Tuesday, June 8, 2010
"It would be awful going through this without Weston Hospicecare..." Jackie Board's story.
More and more people with life-limiting illnesses want to be cared for at home, in a place where they feel comfortable, surrounded by family and loved ones. That dying wish is something Weston Hospicecare can help to grant.
But now the Hospice itself needs help, and is appealing to the community to help it raise the money it needs to cope with the continuing rise in patient numbers.
The Do Just One Thing campaign is encouraging people to do just one thing for Weston Hospicecare - and whether that involves running a marathon or holding a coffee morning, the money you raise can make a real difference to the lives of people like patient Jackie Board.
Jackie who first went to the hospice in September 2007, after being referred by Weston General Hospital for cancer of the rectum.
She admits she was very nervous, and didnt know what to expect as she was still coming to terms with the fact that she had cancer. But she discovered that the hospice is not a grey and depressing place where you go to die, but somewhere that could help her live with her illness.
Jackie said: It is very light and inviting, not at all oppressive and gloomy and everyone is very welcoming.
Youre very vulnerable when you find out you are seriously ill and being able to go to a safe place where you can share experiences and learn from others is incredibly important.
It really helped to rebuild my self-esteem you can feel very vulnerable as a result of procedures you have to have done or the uncertainty you are experiencing about your future and the social activities and treatments really helped me to deal with that. Self-esteem is a wonderful thing to give to a person.
I met many people with similar experiences and it gave me such a sense of hope and especially it reassured me that you can be comfortable while you have cancer, the medical treatments exist to help you manage pain and live your life. I learned that theres no need for fear.
I have a young family, my daughters are 12 and 20, and this is such a painful time for them.
They know that they are going to lose me eventually and that is very hard for us as a family to cope with.
The wonderful thing about day Hospice is that it is a place for me to be me for a day. I can chill out and be looked after. Its safe to talk without worrying about the effect on my family it really takes the pressure off.
The staff and volunteers are all wonderful. Its a safe place where we can have a cup of tea and we can share our experiences it makes such a difference to be able to talk to other ladies with similar illnesses.
Recently, Jackies cancer started to spread and she went to the in-patient unit to receive help managing her pain and symptoms. Jackie said staying in the unit made her realise that although people do go there when dying, it is also a place to go for recuperation and support, or when you need a bit of treatment, such as a blood transfusion.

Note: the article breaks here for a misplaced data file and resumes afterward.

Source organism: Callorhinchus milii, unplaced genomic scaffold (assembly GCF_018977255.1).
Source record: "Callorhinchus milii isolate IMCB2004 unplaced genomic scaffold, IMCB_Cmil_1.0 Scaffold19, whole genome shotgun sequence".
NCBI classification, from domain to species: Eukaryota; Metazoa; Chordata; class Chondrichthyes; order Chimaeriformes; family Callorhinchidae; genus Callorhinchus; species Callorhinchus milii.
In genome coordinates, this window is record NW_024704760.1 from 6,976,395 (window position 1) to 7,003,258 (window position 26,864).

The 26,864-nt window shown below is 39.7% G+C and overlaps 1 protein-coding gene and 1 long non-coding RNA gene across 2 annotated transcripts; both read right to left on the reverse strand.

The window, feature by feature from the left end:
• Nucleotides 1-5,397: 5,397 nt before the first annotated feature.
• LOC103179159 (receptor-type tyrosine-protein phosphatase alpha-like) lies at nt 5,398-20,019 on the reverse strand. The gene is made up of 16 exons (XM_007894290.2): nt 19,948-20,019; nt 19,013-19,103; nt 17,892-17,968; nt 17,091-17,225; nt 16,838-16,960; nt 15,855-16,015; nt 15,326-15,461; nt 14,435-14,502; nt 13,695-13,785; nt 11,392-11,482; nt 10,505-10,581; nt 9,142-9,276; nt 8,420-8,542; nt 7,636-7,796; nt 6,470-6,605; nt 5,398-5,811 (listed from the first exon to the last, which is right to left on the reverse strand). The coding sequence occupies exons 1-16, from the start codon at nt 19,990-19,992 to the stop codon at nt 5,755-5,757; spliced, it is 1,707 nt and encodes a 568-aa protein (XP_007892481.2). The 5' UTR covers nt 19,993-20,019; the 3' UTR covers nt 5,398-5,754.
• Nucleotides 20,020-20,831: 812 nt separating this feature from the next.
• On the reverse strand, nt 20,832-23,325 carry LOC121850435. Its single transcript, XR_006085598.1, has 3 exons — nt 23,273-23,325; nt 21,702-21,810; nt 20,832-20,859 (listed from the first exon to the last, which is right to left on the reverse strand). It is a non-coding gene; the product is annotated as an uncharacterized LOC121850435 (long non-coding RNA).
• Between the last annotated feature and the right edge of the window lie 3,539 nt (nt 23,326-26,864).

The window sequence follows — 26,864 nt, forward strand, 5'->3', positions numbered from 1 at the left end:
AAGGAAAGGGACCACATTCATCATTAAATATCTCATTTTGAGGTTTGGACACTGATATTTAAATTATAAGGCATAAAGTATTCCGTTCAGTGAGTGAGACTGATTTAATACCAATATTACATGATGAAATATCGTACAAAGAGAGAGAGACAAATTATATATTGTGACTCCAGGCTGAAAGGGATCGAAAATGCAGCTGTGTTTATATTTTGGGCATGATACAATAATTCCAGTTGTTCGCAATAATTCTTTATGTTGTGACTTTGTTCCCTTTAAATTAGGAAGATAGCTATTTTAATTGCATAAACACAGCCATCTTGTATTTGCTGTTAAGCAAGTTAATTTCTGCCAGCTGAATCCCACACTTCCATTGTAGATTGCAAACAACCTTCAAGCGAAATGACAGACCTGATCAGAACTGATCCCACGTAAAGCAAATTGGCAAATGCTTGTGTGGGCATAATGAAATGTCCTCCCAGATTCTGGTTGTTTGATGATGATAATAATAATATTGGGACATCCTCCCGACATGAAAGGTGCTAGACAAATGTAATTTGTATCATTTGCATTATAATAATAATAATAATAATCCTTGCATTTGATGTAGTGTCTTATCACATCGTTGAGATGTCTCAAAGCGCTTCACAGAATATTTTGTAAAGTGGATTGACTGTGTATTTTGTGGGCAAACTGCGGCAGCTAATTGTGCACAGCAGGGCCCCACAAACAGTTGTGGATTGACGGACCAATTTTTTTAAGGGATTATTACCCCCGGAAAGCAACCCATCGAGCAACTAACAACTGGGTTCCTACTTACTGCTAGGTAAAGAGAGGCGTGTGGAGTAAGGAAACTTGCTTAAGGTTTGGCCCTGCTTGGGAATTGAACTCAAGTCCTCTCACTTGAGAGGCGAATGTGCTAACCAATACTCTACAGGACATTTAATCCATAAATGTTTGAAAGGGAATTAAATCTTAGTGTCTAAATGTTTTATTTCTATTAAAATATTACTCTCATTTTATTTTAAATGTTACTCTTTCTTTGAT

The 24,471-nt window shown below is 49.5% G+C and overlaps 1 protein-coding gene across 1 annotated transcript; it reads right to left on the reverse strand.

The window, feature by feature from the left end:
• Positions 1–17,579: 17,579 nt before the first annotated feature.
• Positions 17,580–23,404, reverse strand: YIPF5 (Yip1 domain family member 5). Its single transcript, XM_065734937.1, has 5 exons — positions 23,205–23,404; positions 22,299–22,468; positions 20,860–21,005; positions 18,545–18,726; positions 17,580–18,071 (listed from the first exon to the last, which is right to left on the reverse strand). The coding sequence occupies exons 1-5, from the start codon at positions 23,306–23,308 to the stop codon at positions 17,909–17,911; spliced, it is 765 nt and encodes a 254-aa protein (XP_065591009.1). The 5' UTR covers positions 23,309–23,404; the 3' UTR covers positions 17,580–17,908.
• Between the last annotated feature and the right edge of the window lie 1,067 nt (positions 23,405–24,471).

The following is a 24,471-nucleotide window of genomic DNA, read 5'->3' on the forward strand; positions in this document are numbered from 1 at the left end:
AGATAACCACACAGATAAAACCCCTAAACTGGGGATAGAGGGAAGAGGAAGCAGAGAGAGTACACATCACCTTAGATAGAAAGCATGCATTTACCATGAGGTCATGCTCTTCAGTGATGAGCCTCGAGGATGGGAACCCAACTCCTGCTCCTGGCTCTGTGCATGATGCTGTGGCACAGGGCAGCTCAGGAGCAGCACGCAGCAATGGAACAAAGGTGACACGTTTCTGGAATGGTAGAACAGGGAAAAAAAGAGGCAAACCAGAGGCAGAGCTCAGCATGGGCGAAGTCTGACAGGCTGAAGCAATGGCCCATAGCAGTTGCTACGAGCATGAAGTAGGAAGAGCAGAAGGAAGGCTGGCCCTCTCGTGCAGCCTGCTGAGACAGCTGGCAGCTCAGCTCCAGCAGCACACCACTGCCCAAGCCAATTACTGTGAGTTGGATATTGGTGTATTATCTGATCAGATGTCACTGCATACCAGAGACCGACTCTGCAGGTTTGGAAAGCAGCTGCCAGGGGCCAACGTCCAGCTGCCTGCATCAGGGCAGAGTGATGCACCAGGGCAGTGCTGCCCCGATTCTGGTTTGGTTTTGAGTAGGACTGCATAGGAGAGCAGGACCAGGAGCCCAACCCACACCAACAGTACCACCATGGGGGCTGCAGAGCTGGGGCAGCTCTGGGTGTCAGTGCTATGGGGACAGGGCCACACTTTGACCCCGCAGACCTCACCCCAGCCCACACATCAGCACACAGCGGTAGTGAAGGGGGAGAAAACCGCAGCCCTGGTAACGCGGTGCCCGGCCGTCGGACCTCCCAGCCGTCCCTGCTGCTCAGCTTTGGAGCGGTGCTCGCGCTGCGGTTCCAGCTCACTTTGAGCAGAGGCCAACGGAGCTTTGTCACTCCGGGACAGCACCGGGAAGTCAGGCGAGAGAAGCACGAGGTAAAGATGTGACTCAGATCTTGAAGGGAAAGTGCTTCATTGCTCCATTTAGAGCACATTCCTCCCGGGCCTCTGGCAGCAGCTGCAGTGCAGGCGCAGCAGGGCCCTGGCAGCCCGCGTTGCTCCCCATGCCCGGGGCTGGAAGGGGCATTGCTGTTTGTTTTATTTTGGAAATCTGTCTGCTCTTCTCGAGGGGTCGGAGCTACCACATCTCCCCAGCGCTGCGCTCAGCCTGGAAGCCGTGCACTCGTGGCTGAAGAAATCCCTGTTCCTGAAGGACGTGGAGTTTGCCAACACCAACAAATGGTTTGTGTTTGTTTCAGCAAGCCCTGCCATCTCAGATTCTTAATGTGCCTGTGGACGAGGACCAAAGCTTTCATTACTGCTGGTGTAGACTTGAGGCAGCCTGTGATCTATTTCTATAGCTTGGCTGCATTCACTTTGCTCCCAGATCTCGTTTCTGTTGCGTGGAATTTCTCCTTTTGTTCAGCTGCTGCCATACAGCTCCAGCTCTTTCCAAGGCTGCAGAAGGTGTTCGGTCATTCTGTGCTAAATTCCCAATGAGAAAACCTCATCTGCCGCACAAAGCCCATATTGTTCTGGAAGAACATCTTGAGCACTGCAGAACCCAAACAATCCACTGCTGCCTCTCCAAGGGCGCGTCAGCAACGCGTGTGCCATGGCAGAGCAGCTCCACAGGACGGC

She said: The in-patient unit got me to a level of wellness to go home, back to my family."
And Jackie continued: I was really nervous and scared before going in. I wondered Is this it? as I genuinely didnt know if I would die in those few weeks. But the room was lovely. I had an electric bed, a recliner chair, an ensuite shower room, and a private patio to the garden.
I was able to walk around the garden, using my zimmer frame, with my Mum and Dad.
My daughters have been able to get to know the nurses and it has helped to prepare them for when I need to go back to the unit.
I have been very lucky and it wasnt the end. After three weeks I was able to go home again.
I dread to think how me and my family would have coped if there had been no hospice. Its been a lifeline to us.
Coming here I get the support I need, and my family get the help they need too.
I feel like I need to give something back. I couldnt have done without this place.
With Weston Hospicecare Ive learned to live each day as a precious moment and to live in the moment. The Hospice has become a focal point for my family.
People need to be more aware of Weston Hospicecare and of the fact that it is funded by donations from local people.
How long do I have now? I have no idea. I try not to think about it, but to make the most of each day here with my family. I would like to live to see Christmas, I love Christmas. I will fight the cancer for as long as I am able to, and make the most of each and every day.
It would be awful to be going through this without Weston Hospicecare, I cant think of anything worse.
*Sadly Jackie passed away in February 2010. Weston Hospicecare would like to thank Jackie for her openness and willingness to share her experiences for the benefit of others. The Mercury would also like to thank Jackies family for allowing us to continue to tell Jackies story.